Jimin Han on Letting Your Experiences Simmer
"Fragments might turn into something I can’t see as a whole right now."
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There was a fire at my house two months ago. I’ve been trying to write about it for weeks now, but each draft doesn’t rise above the “who cares” waterline of worthiness. The thing I want to say beyond describing the fire to you and the shock that it happened is the way my mind keeps ducking into “what if” scenarios of that night without prompting. My imagination can’t help but take off in multiple directions: What if we hadn’t woken up? What if we’d been trapped inside? What if we couldn’t get help?
Everyone is safe. Here’s what happened: an unoccupied house across the lane from us burst into flames, fire trucks arrived, and then that blaze spread to our house, which resulted in fire fighters turning their hoses toward us but not after quite a bit of damage had been done because no one expected it to happen.
The destruction threw me and my family off balance. It will require many months to restore our home.
But what does it mean? How do I shape it into what it means? Why am I trapped thinking of other nights from long ago when sirens sounded on our street, other nights when homes were lost?
I’ve relied on my ability to consider the possibility of what if’s for my work in the past. The writer Ed Lin wrote an entire series prompted by it. He says: “Much of my protagonist in my Taipei mysteries is based on the premise, ‘What if I had grown up in Taiwan?’ I even gave him my Mandarin name, which my grandfather had given me.”
This fire in my life feels different. In the past, writing has always helped me sort out emotions, analyze, and shape experience into something I can share with others. This time, the writing feels haphazard. I feel unable to use my imagination in a constructive way.
The feeling is not unfamiliar: The same happened with my new novel, The Apology. It didn’t occur to me when I started writing this piece to you, but here it is: hope.
For years I wrote short pieces about the feeling of longing for someone and put these fragments into a folder called “Missing” because that’s what I thought the book would be about. It was drawn from memories of my grandmother, who raised me until I was four years old and then never saw again after we moved to the United States. It was also drawn from memories of hearing my father talk about his mother whom he was separated from during the Korean War. On his lowest days, I wondered if he’d ever get over the pain of losing her.Fragments might turn into something I can’t see as a whole right now.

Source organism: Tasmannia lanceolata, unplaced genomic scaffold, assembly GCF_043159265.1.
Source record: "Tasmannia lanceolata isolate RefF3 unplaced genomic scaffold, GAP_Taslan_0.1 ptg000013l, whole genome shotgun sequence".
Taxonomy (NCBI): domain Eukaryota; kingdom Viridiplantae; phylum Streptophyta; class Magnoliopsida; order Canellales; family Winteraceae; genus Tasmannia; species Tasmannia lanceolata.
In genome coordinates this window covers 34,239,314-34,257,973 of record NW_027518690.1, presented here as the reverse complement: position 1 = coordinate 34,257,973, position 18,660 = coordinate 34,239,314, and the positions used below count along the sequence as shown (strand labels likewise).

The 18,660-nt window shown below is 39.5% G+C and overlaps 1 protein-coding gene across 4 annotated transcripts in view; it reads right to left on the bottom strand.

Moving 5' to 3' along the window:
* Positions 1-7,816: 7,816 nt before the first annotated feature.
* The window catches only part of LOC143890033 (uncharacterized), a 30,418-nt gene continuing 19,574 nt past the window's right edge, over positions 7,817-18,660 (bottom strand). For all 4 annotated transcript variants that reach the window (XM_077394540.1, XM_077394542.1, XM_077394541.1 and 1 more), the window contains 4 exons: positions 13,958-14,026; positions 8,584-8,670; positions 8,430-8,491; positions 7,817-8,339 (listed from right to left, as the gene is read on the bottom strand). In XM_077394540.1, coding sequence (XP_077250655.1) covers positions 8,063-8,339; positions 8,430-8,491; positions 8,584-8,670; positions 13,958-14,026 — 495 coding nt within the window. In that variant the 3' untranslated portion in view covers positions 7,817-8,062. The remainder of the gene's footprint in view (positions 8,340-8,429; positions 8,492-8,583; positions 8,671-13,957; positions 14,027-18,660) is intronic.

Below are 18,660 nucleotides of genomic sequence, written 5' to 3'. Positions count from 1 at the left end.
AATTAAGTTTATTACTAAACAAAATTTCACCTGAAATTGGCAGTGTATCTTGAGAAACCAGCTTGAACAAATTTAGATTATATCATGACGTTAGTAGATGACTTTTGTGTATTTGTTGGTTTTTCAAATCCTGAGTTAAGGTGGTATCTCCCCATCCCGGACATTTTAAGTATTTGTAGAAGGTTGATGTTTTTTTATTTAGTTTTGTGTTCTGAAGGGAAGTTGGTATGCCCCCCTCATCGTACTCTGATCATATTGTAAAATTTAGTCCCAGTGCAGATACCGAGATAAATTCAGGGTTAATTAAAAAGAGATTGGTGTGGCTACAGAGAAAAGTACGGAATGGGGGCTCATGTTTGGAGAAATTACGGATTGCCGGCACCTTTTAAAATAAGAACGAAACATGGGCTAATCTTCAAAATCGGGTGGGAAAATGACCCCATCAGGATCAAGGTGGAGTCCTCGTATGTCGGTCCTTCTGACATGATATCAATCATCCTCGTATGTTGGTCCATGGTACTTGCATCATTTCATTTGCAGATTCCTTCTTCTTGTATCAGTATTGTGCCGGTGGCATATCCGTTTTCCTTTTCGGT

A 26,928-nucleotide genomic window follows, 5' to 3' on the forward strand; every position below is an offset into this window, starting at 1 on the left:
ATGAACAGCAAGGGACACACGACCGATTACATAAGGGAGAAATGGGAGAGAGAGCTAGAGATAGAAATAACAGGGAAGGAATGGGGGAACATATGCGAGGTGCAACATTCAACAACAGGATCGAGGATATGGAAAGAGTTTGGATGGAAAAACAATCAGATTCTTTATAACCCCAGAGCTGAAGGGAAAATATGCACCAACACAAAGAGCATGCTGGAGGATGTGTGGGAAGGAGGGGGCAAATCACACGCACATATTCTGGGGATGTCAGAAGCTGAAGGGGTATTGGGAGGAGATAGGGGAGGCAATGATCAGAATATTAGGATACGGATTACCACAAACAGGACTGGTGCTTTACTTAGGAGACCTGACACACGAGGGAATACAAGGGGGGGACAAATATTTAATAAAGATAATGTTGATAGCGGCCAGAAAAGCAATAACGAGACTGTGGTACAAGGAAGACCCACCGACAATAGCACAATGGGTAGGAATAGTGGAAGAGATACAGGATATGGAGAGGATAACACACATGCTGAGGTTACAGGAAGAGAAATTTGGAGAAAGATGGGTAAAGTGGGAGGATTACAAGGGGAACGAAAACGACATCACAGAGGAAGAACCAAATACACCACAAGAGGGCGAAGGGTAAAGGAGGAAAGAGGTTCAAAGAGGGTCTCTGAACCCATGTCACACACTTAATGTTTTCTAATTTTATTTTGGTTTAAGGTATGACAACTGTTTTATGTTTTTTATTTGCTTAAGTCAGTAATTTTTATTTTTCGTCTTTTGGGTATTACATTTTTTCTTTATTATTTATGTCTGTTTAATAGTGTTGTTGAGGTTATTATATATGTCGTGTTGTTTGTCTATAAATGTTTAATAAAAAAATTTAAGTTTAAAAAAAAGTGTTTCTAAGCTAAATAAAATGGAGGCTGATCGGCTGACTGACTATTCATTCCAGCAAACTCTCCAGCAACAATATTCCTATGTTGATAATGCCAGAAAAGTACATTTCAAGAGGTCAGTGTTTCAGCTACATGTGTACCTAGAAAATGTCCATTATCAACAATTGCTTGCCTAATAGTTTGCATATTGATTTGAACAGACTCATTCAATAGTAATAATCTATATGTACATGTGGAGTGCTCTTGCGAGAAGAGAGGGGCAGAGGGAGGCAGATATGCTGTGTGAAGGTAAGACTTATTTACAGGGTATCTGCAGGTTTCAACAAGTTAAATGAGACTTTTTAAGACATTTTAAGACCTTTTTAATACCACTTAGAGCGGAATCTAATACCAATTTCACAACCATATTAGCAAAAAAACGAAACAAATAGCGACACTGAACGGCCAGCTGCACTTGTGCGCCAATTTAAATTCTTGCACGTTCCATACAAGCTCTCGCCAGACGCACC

These musings of sorrow were no longer than a few pages. But the language in them kept bringing me back to them, sentences that hung together like strands of something bigger than themselves. Anytime I read them to my writers group, they said they wanted more. Around 2018, I had a brief chat with the novelist and essayist Alexander Chee. He’d posted some details about travel to South Korea and his family in Maine that made me wonder if we were related. Turned out we weren’t cousins, but he encouraged me to write a story about it anyway.
This was a pivotal point in the development of these fragments into a sustained work of fiction. I began to ask questions of these pages in a different way. Who was the character who was missing someone? Why did her longing persist? Surprisingly, another character emerged who was also suffering, but this woman was angry. Instead of keeping her sadness to herself, this character shouted from every rooftop at the unfairness of her lot in life. The first character would become Jeonga, the 105-year-old protagonist of The Apology who lived in Seoul, and the second character developed into Taeyang, her niece, who had grown up in North Korea.
The rest of the novel developed quickly from that point, spurred on by Anne Tyler’s novel, A Spool of Blue Thread, which made quite an impact on me. *Spoiler* Abby Whitshank dies early in the book. Surprise! The book is about the entire Whitshank family, but we’d just gotten to know Abby. I couldn’t believe Tyler had the audacity to make such a choice. But the reason was clear: as the reader I was even more curious to discover the answers to questions Abby had but would never know.
Tyler’s novel inspired me to allow Jeonga’s obstacles to become exponentially more difficult to overcome. When I went deeper into who she was as a character, the plot of the novel revealed itself.
The Apology is entirely different from A Spool of Blue Thread, of course. Life and death, as my parents had explained it to me, the questions I had about Korean culture that were particular to my mother, and the beliefs she had, all came roaring to the forefront when I was writing drafts of this book. At the time, we were also at the very beginning of the Covid pandemic. Death was omnipresent in a way we had not experienced it as a collective before.
Maybe the connection between the novel and my experience of the fire contains a possible answer for me yet. Fragments might turn into something I can’t see as a whole right now. I keep writing about odd observations: There are no fire hydrants where I live; smoke can’t be washed out of a swimsuit; why was the firefighter who told me my house was on fire familiar to me?
What might be the pivotal conversation that turns on the what ifs for me that lead my fire fragments into a complete essay or longer work? My book editor has already pointed to a single paragraph that is a keeper. To save it and any others that might come, I’ve created a folder for them. I won’t tell you the name of it for now. Writer’s superstition?
The Apology by Jimin Han is available now via Little, Brown.